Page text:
Any one can readily confirm this from his own experience. Let him ask himself what are the passages in the Word that give him heavenly strength and comfort, and he will see that they are not the dark and obscure passages of the Word, the Jewish statutes, the tables of genealogies, but passages where the spiritual sense shines forth, passages where the Lord's presence is felt as the Teacher, the Comforter, the Sustainer.
Can we then deny this power to the Writings, where the Lord more interiorly presents himself? Men come into different states and are affected by the Word in different ways. Thus states of despair may overcome a man, in which his greatest strength and comfort is found in the contemplation of such words as " The Lord is my shepherd, I shall not want." In other states he finds his refuge in the stern command " Thou shalt not "; in others again in the Lord's words " come unto me all ye that labor "; and so in other cases. But when it becomes a question of more nearly beholding the Lord, of receiving strength to combat and overcome the assaults of doubts inspired by sensual and materialistic spheres, it is in the Writings of the New Church that the Lord gives of his power, and imparts interior strength and comfort; it is there that the Divine Truth is in its fullness, its holiness, and its power to combat the evils and falses that have destroyed the Christian Church, and, despite the low state into which men have sunk, to lift them up and establish a New Church as the kingdom of heaven on earth.
The teaching that in the sense of the letter of the Word, Divine Truth is in its fullness, its holiness, and its power, is but a phase of a universal law applicable to all Revelation; the law namely, that the Lord never operates on man from within unless at the same time from without. This law is revealed to us as " an arcanum of angelic wisdom," and it is shown that it was from this law that the Lord came into the world that He might be in firsts and in ultimates at the same time (D. P. 124). The reason is because only in ultimates is man free to cooperate with the Lord. He would not have this freedom were truth poured in through the soul. Hence all revelation is made in ultimates. " Nothing is ever wrought by the Lord except in fullness (we read), and the Word is in its fullness in the sense of the letter; hence doctrine is to be drawn from the sense of the letter" (S. S. 53). "The Lord does not speak with man except in fullness, and the Word in the sense of the letter is Divine Truth in fullness " (S. S. 97). Moreover, the sense of the letter is a guard for the genuine truths which are latent within, and this to the end " that the Lord, heaven, and Divine Truth, such as it is interiorly in the Word, may not be approached immediately but mediately through ultimates" (ibid.). We further read that " the power of Divine Truth is in the sense of the letter, nay, the Lord's omnipotence in saving man; for when the Lord operates, He does not operate from primes through mediates into ultimates, but from primes through ultimates and thus into intermediates " (A. E. 1086-7).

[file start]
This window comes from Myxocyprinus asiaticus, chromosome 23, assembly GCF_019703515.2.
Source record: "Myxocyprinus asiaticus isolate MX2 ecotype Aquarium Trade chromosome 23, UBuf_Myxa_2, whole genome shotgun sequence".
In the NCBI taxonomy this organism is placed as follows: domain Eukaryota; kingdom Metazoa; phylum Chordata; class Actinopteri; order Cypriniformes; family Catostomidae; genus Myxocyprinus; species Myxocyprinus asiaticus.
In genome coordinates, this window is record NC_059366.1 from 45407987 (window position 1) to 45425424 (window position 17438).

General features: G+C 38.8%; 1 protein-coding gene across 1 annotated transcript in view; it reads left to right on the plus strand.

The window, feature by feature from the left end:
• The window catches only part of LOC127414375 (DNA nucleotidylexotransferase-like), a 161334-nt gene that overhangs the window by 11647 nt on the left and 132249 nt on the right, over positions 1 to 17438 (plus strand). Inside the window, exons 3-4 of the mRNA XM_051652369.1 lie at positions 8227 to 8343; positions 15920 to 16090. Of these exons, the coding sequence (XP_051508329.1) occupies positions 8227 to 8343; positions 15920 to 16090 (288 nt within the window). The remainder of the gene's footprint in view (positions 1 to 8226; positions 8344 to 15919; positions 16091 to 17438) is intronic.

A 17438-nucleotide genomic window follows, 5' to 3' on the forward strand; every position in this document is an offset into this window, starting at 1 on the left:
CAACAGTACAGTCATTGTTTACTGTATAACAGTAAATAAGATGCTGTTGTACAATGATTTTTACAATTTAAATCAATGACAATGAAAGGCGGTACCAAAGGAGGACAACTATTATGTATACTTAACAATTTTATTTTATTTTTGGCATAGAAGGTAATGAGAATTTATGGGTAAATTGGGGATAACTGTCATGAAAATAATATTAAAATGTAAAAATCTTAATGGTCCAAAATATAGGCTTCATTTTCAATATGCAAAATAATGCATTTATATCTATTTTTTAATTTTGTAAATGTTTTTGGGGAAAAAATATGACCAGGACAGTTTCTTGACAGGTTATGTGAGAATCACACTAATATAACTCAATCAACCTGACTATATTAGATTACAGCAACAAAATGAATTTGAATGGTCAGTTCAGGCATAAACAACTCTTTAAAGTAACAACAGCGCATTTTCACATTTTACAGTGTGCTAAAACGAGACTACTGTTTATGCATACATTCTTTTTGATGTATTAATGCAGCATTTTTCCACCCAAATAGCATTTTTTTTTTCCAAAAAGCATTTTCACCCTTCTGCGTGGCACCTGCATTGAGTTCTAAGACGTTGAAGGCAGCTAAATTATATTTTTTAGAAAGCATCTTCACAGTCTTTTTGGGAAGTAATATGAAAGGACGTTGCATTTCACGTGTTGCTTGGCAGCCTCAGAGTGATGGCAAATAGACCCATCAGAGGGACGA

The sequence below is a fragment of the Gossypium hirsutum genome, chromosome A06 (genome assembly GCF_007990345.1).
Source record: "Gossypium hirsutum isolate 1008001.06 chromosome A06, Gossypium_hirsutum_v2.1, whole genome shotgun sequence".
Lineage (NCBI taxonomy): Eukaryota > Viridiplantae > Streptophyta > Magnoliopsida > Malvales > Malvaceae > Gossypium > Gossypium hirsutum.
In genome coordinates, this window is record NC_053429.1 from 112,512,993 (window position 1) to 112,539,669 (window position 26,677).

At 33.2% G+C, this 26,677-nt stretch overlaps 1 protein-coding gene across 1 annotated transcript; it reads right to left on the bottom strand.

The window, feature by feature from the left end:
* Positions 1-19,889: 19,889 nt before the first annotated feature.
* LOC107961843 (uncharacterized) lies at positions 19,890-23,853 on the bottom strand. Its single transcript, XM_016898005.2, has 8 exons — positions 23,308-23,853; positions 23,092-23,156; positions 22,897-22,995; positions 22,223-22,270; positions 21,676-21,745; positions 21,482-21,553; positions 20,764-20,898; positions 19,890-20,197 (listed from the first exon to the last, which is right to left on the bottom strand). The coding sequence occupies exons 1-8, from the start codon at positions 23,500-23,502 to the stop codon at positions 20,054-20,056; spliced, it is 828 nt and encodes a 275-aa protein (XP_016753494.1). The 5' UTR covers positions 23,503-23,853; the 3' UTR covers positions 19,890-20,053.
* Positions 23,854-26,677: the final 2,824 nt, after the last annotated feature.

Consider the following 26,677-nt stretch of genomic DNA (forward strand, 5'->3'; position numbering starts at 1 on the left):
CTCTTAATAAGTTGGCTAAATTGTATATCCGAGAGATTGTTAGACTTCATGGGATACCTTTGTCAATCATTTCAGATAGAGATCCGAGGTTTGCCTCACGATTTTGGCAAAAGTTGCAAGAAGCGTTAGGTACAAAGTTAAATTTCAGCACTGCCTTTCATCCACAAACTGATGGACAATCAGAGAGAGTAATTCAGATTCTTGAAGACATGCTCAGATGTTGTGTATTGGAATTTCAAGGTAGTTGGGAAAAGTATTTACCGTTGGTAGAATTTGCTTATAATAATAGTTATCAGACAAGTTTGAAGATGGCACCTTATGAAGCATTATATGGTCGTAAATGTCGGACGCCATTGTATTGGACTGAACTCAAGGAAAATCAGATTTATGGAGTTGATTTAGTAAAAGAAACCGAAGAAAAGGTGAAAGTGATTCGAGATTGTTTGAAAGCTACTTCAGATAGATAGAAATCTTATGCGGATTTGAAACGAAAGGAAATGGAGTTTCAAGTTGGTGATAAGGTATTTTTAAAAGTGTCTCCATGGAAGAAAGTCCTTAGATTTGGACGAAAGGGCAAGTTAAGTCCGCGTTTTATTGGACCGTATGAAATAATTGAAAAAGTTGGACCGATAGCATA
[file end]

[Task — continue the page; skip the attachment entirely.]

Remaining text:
So universal is this law that it applies also to the spiritual world. The devils are held in order by the Lord operating in ultimates, the angels are enlightened by means of the Word on earth. In a word, it is by means of the Divine Truth in ultimates with man that the Lord exercises his omnipotence. New Church students are familiar with the teaching as to the dependence of the angelic heaven on the Church on earth (L. J. 9; Cor. 19); and that unless the Lord had come on earth, the heavens themselves could not have remained in a state of integrity (T. 118-19); but let me quote a single passage which applies this universal teaching to the written Word. We read: "The sense of the letter of our Word is the basis, support, and firmament of the wisdom of the angels of heaven. For the heavens subsist upon the human race as a house upon its foundations. Hence the wisdom of the angels of heaven, in like manner, subsists upon the knowledge, intelligence, and wisdom of men from the sense of the letter of the Word, for through the sense of the letter of the Word is effected communication and conjunction with the heavens" (A. E. 1085). Let the reader ask himself the question, Whence is to come " the knowledge, intelligence and wisdom " of the men of the New Church?